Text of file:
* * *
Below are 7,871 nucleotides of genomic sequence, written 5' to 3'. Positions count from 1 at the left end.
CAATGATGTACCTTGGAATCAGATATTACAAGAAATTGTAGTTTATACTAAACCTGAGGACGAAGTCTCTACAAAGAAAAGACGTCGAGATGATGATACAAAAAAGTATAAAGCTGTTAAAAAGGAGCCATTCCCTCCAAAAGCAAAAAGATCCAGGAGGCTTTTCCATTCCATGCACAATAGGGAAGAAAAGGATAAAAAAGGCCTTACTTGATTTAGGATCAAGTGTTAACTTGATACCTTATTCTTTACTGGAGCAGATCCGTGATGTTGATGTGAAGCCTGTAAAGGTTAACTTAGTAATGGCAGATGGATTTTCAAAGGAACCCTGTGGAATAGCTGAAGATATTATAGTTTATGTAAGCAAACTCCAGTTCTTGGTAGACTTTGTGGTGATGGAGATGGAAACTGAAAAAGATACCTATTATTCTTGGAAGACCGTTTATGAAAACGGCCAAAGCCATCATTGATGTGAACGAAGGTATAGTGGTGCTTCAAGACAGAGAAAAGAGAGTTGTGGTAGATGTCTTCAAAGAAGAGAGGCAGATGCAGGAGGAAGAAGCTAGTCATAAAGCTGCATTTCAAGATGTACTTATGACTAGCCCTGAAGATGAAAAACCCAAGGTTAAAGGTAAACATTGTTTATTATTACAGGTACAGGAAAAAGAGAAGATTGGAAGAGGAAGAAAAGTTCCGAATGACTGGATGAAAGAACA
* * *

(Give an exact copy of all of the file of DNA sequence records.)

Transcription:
Below are 7,871 nucleotides of genomic sequence, written 5' to 3'. Positions count from 1 at the left end.
CAATGATGTACCTTGGAATCAGATATTACAAGAAATTGTAGTTTATACTAAACCTGAGGACGAAGTCTCTACAAAGAAAAGACGTCGAGATGATGATACAAAAAAGTATAAAGCTGTTAAAAAGGAGCCATTCCCTCCAAAAGCAAAAAGATCCAGGAGGCTTTTCCATTCCATGCACAATAGGGAAGAAAAGGATAAAAAAGGCCTTACTTGATTTAGGATCAAGTGTTAACTTGATACCTTATTCTTTACTGGAGCAGATCCGTGATGTTGATGTGAAGCCTGTAAAGGTTAACTTAGTAATGGCAGATGGATTTTCAAAGGAACCCTGTGGAATAGCTGAAGATATTATAGTTTATGTAAGCAAACTCCAGTTCTTGGTAGACTTTGTGGTGATGGAGATGGAAACTGAAAAAGATACCTATTATTCTTGGAAGACCGTTTATGAAAACGGCCAAAGCCATCATTGATGTGAACGAAGGTATAGTGGTGCTTCAAGACAGAGAAAAGAGAGTTGTGGTAGATGTCTTCAAAGAAGAGAGGCAGATGCAGGAGGAAGAAGCTAGTCATAAAGCTGCATTTCAAGATGTACTTATGACTAGCCCTGAAGATGAAAAACCCAAGGTTAAAGGTAAACATTGTTTATTATTACAGGTACAGGAAAAAGAGAAGATTGGAAGAGGAAGAAAAGTTCCGAATGACTGGATGAAAGAACA